# Principal Component Analysis (PCA) using python

I am trying to implement face recognition by Principal Component Analysis (PCA) using python. I am following the steps in this tutorial: http://onionesquereality.wordpress.com/2009/02/11/face-recognition-using-eigenfaces-and-distance-classifiers-a-tutorial/

Here is my code:

``````import os
from PIL import Image
import numpy as np
import glob
import numpy.linalg as linalg

#Step1: put database images into a 2D array
filenames.sort()
img = [Image.open(fn).convert('L').resize((90, 90)) for fn in filenames]
images = np.asarray([np.array(im).flatten() for im in img])

#Step 2: find the mean image and the mean-shifted input images
mean_image = images.mean(axis=0)
shifted_images = images - mean_image

#Step 3: Covariance
c = np.cov(shifted_images)

#Step 4: Sorted eigenvalues and eigenvectors
eigenvalues,eigenvectors = linalg.eig(c)
idx = np.argsort(-eigenvalues)
eigenvalues = eigenvalues[idx]
eigenvectors = eigenvectors[:, idx]

#Step 5: Only keep the top 'num_eigenfaces' eigenvectors
num_components = 20
eigenvalues = eigenvalues[0:num_components].copy()
eigenvectors = eigenvectors[:, 0:num_components].copy()

#Step 6: Finding weights
w = eigenvectors.T * np.asmatrix(shifted_images)

#Step 7: Input image
input_image = np.asarray(input_image)

#Step 8: get the normalized image, covariance, eigenvalues and eigenvectors for input image
shifted_in = input_image - mean_image
cov = np.cov(shifted_in)
eigenvalues_in, eigenvectors_in = linalg.eig(cov)
``````

I am getting an error: ```Traceback (most recent call last): File "C:/Users/Karim/Desktop/Bachelor 2/New folder/new3.py", line 47, in <module> shifted_in = input_image - mean_image ValueError: operands could not be broadcast together with shapes (90,90) (8100)```

I tried to remove `.flatten()` from step 1 but this generated another error when calculating eigenvalues and eigenvectors: ```Traceback (most recent call last): File "C:/Users/Karim/Desktop/Bachelor 2/New folder/new3.py", line 25, in <module> eigenvalues,eigenvectors = linalg.eig(c) File "C:\Python27\lib\site-packages\numpy\linalg\linalg.py", line 1016, in eig _assertRank2(a) File "C:\Python27\lib\site-packages\numpy\linalg\linalg.py", line 155, in _assertRank2 'two-dimensional' % len(a.shape)) LinAlgError: 4-dimensional array given. Array must be two-dimensional```

I also tried adding `.flatten()` to Step 7 but also it generated another error when calculating eigenvalues and eigenvectors of the input image: ```Traceback (most recent call last): File "C:/Users/Karim/Desktop/Bachelor 2/New folder/new3.py", line 49, in <module> eigenvalues_in, eigenvectors_in = linalg.eig(cov) File "C:\Python27\lib\site-packages\numpy\linalg\linalg.py", line 1016, in eig _assertRank2(a) File "C:\Python27\lib\site-packages\numpy\linalg\linalg.py", line 155, in _assertRank2 'two-dimensional' % len(a.shape)) LinAlgError: 0-dimensional array given. Array must be two-dimensional```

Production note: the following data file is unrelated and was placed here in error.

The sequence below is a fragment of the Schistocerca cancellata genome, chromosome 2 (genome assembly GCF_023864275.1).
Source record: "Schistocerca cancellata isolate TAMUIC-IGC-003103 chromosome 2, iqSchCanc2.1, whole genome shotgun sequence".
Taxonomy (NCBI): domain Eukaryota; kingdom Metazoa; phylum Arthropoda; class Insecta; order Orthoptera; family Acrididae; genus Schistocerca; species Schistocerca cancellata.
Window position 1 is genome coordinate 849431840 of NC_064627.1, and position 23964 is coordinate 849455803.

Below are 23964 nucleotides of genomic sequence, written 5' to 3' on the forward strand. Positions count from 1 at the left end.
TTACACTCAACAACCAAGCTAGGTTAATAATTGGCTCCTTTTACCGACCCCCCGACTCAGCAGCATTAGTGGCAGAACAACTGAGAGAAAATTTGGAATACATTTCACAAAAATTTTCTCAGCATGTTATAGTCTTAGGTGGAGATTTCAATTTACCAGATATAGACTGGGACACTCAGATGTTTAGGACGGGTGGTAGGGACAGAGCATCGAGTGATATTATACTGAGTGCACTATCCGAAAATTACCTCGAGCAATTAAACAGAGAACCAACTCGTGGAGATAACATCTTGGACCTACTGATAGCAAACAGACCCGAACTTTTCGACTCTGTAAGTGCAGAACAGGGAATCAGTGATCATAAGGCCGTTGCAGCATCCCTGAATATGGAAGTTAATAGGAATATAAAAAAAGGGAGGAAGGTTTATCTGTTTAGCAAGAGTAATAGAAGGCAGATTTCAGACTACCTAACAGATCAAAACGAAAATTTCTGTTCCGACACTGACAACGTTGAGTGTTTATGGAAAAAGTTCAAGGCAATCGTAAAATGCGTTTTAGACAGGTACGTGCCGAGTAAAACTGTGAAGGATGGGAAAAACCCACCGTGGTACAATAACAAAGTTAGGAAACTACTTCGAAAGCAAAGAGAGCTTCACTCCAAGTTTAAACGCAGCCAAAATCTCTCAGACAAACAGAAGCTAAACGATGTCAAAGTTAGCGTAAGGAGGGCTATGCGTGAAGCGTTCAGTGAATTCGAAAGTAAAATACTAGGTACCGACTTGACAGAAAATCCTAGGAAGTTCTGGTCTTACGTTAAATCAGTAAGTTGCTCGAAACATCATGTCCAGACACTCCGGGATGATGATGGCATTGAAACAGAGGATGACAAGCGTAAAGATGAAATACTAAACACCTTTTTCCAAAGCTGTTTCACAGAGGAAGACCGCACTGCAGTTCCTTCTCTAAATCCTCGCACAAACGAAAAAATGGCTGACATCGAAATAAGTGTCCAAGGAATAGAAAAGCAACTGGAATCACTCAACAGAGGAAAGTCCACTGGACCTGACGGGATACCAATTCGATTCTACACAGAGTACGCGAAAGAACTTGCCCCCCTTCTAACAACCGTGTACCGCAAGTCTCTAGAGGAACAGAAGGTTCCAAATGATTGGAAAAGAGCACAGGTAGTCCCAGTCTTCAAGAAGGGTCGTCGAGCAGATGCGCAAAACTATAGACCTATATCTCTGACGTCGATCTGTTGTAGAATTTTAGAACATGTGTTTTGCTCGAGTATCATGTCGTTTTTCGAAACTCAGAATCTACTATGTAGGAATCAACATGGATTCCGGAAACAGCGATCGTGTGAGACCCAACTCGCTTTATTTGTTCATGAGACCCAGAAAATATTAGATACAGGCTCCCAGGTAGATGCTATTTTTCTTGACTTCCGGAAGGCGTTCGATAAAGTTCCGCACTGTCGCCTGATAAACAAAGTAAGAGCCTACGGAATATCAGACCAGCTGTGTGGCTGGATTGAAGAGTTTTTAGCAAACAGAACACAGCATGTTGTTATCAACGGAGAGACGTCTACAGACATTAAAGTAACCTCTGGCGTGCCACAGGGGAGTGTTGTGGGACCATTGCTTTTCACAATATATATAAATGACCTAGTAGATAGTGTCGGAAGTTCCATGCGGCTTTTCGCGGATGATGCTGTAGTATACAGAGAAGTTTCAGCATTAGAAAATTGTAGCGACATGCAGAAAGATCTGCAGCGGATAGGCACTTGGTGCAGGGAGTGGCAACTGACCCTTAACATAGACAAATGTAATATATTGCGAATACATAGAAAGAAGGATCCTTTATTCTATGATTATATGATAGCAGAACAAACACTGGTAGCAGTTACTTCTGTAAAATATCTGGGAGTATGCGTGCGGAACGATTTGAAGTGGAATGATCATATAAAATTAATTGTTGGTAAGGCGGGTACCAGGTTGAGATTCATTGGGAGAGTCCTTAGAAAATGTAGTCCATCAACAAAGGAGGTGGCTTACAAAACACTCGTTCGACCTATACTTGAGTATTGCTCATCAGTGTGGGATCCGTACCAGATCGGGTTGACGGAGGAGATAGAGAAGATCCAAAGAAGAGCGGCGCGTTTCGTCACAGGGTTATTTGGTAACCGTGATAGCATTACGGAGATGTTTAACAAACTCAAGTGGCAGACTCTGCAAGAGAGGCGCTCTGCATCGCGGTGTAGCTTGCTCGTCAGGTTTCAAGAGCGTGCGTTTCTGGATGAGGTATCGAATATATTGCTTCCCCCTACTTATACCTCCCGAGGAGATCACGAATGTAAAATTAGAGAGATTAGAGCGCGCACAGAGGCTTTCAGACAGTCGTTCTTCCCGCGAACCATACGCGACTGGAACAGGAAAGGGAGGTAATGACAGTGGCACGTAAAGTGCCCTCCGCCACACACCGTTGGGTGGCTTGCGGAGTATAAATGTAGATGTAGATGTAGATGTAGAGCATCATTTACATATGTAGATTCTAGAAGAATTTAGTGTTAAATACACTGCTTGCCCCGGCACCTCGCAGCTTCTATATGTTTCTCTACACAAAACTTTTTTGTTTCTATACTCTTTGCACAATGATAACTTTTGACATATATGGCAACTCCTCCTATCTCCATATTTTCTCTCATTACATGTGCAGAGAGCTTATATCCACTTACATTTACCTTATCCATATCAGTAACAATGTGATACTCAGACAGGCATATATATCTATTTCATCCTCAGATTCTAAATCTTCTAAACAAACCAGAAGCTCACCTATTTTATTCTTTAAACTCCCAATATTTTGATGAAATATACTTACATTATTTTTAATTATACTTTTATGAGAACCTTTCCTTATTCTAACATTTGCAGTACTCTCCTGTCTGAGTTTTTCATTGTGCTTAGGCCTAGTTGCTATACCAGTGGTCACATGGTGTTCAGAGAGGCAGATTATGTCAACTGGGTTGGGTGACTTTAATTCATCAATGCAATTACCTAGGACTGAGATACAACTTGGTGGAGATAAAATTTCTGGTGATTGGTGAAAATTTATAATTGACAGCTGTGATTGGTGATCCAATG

Anyone can help??

-

I have finally looked at the tutorial you supplied, and it seems that the author suggests you flatten the images. You may as well continue with the flattened arrays for now, since it matches better with that tutorial.

I believe that the place to fix it is in step 7, where you have the covariance of the input image. However, the covariance matrix of the input image is going to be a scalar, and you cannot find the eigenvalues and eigenvectors of it. You can project it to be a 2d matrix of size `(1,1)`, but then your eigenvalue of that will simply be the covariance, and the eigenvector will be `[[1]]`.

That is, for example,

``````In [563]: input_image = np.random.rand(90,90).flatten()

In [564]: c = np.cov(input_image)

In [565]: c
Out[565]: array(0.08280644230318886)

In [566]: c.shape
Out[566]: ()

In [567]: c.ndim
Out[567]: 0
``````

So we reshape `c` to be 2d:

``````In [568]: cmat = c.reshape(1,1) # equivalent to cmat = c[...,np.newaxis,np.newaxis]

In [569]: cmat
Out[569]: array([[ 0.08280644]])

In [570]: cmat.shape
Out[570]: (1, 1)

In [571]: cmat.ndim
Out[571]: 2
``````

So now we can find the eigen's:

``````In [572]: ceigval, ceigvec = linalg.eig(cmat)
``````

But for a one-elemnt matrix, there is only one eigenvalue and one eigenvector, and the eigenvalue is the element of the matrix, and the eigenvector is the length-1 unit vector / identity, so I'm not sure this is really what you want to be doing for your face recognition.

``````In [573]: ceigval
Out[573]: array([ 0.08280644])

In [574]: ceigvec
Out[574]: array([[ 1.]])

In [576]: np.isclose(c, ceigval)
Out[576]: True
``````

By the way, this is why we had to make `c` 2d:

``````In [577]: linalg.eig(c)
---------------------------------------------------------------------------
LinAlgError: 0-dimensional array given. Array must be two-dimensional
``````

On the other hand, you could get the covariance of the un-flattened input_image, then you'll have `N` eigenvalues and `N` eigenvectors:

``````In [582]: input_image = np.random.rand(90,90)

In [583]: c = np.cov(input_image)

In [584]: c.shape
Out[584]: (90, 90)

In [585]: ceigval, ceigvec = linalg.eig(c)

In [586]: ceigval.shape
Out[586]: (90,)

In [587]: ceigvec.shape
Out[587]: (90, 90)
``````
-
you are right about the covariance of the input image. Thanks for that useful remark, but honstly I didn't get what you mean about projecting it ti be a 2d matrix –  user2229953 Apr 15 '13 at 18:44
@user2229953 I've clarified it with an example. –  askewchan Apr 15 '13 at 21:01